Here's "a little air!"
September 3, 1949 review of the film in The New York Times,
Bosley Crowther noted with unusual perception and fine writing that
"Mr. Cagney achieves the fascination of a brilliant bull-fighter at
work, deftly engaged in the business of violence with economy and
grace," adding that "His movements are supple and electric, his
words are swift and sharp as swords and his whole manner carries the
conviction of confidence, courage and power."
think Mr. Cagney looked brutal when he punched Mae Clark in the face
with a ripe grapefruit in 'Public Enemy' ," Mr. Crowther
continued, "you should see the sweet and loving things he does to
handsome Virginia Mayo, who plays his low-grade wife in this
film. Or you should scan the exquisite indifference with which he
'lets a little air' into the trunk compartment of an auto in which is
locked a treacherous 'friend.'"
film's script is brilliant and succinct as when Cagney kicks someone he
has just shot down the stairs and tells his associates at the bottom of
the stairs, "Catch."
character, Cody Jarrett, his not perfect. His achilles heel is
epileptic attacks and after one bout in front of his gang at a hide-out
he curls up in his mother's lap and when he calms down has some tea
before going back to show his gang he's ok.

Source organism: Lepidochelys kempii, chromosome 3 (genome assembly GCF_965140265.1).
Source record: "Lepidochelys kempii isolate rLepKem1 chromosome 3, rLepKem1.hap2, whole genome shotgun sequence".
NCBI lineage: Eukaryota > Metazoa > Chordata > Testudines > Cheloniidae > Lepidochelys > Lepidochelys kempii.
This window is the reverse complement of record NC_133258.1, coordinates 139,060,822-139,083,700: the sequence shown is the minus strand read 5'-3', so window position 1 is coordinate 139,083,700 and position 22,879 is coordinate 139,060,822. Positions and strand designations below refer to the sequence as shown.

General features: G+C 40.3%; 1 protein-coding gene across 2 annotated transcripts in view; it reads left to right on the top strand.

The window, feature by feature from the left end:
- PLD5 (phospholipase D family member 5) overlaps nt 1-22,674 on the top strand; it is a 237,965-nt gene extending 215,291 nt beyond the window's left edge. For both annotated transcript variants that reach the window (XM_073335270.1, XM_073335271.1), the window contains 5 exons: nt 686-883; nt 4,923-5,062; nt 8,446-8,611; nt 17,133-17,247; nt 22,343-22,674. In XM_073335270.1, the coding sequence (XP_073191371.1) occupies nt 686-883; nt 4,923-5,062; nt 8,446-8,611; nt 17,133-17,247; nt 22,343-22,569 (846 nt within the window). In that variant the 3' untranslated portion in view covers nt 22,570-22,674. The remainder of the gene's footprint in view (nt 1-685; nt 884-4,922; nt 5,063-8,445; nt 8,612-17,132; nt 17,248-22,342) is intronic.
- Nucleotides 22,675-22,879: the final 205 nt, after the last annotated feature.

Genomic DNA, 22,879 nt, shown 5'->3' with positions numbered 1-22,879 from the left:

with all film noirs, the film's plot has its twists and turns although
the wide-open spaces of the scenery, the story's ruthlessness and
shock, and the dialogue cannot be contained by the traditional confines
of film noir.
movie begins with a train robbery in California where Cagney jumps onto
the train's coal car as it emerges from a Southern Pacific Tunnel and
tells the two engineers to stop the train. When one of this gang
mentions his name before being badly scalded the engine's steam, Cagney
has no hestitation in shooting both of the engineers when one repeats
his name: You've got a good memory for names. Too good!"
gang gets away and retreats to its mountain hide-out, but Cagney's
character, Cody Jarrett, orders a gang member to put the scalded man
out of his misery. The gang member disobeys and fires a shot into
the air and later the scalded man is found frozen and dead in the
mountains by Federal agents.
The gang, however, soon thereafter kill two people in a bank robbery.
Soon, Cody has a severe attack and needs
to be soothed by the loving hands of his mother.
mother, played with more evil relish than the Wicked Witch of the North
in The Wizard of Oz ever dreamt of by the appropriately name Margaret
Wycherly, finds Virginia Mayo in bed and declares "Well, if it aint'
the Sleeping Beauty!" Mayo responds "What else does a girl get to
do in this bear trap?
"There's plenty you can do without
wearing out the mattress," Cody's mother responds.
Mayo's character, Verna, longs for a
mink coat and Cody remarks that she would "look good in a shower
She gets her mink coat, but when a
federal agent recognizes's Cody's mother buying strawberries, it's time